While perusing a financial news website, reading a financial magazine, or watching the financial news, you are likely to hear the phrase EPS when discussing the profitability of a given company. This may trigger your curiosity and make you wonder what EPS stands for, and whether you should care.
Simply put, EPS is an acronym that stands for Earnings Per Share.
Earnings per share is an important metric in a company’s earnings figures. It is calculated by dividing the total amount of profit generated in a period, by the number of shares that the company has listed on the stock market.
Earning Per Share is used to determine the value attached to each outstanding share of a company. On exchanges, the amount of profit made by companies and the number of shares they have listed can vary, so Earning Per Share gives a per-capita way of evaluating each business. It is also a way for analysts to compare companies to each other and see which has higher earnings figures.
To calculate a company’s earnings per share, you would first need to calculate its net profit by taking net income and subtracting any dividend payments. Then you’d divide that figure by the number of outstanding shares, which is usually a weighted average over the period.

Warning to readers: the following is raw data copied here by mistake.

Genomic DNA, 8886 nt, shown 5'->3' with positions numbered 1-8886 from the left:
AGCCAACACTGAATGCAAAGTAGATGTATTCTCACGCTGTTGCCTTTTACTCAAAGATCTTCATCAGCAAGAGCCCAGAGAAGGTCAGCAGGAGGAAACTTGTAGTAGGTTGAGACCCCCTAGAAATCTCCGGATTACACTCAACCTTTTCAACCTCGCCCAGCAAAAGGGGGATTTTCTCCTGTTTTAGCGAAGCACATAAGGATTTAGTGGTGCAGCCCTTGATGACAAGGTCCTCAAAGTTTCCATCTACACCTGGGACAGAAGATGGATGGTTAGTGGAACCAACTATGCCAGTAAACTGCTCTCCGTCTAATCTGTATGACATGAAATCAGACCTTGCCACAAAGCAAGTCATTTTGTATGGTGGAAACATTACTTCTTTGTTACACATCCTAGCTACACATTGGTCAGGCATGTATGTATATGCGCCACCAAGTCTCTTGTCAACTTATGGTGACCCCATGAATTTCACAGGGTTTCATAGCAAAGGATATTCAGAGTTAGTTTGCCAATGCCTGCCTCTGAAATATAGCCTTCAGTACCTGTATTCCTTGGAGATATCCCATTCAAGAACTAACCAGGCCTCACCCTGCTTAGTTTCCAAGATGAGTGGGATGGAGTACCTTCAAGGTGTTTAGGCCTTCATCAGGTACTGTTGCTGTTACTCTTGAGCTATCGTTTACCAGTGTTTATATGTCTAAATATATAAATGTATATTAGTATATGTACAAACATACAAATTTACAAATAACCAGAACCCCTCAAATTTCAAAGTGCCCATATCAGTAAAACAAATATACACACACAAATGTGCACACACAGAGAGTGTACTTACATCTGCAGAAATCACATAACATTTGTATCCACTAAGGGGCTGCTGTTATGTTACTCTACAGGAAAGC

The Earning per Share formula or EPS formula is:
Let’s say you want to buy the shares of XYZ Industries, which currently has a total net income of $900,000. If the company has 75,000 shares in circulation, this would give an EPS of $12 ($900,000/75,000).
Earning Per Share is a very important financial metric when it comes to analyzing the financial performance of a company. Many conservative investors rely on basic Earnings Per Share and Diluted Earnings Per Share information to calculate how much they think a stock is worth. Specifically, Earnings Per Share forms the basis of several important financial ratios including:
Figuring out which multiple of EPS to pay for a company listed on a local stock exchange can be tricky. Some investors set hard and fast rules, which aren't necessarily the best idea since they often don't factor in inflation, taxes, and risk, such as only paying 10x earnings for a stock. Other people pay 8.5x EPS + the expected rate of growth in EPS, a formula highlighted by legendary value investor Benjamin Graham.
Basic EPS and diluted EPS are also important because dividends are ordinarily paid out of profits. This means that if a company has an EPS of $2.00, it can't afford to pay dividends of $3.00 indefinitely. It's just not possible. Dividend investors look at the percentage of EPS paid out as dividends to gauge how "safe" a company's dividend payment is.
Understand what Earning per Share is and the EPS formula is important, but if you need help MT5 AM Broker provides some important analytic tools and access to a wide range of markets.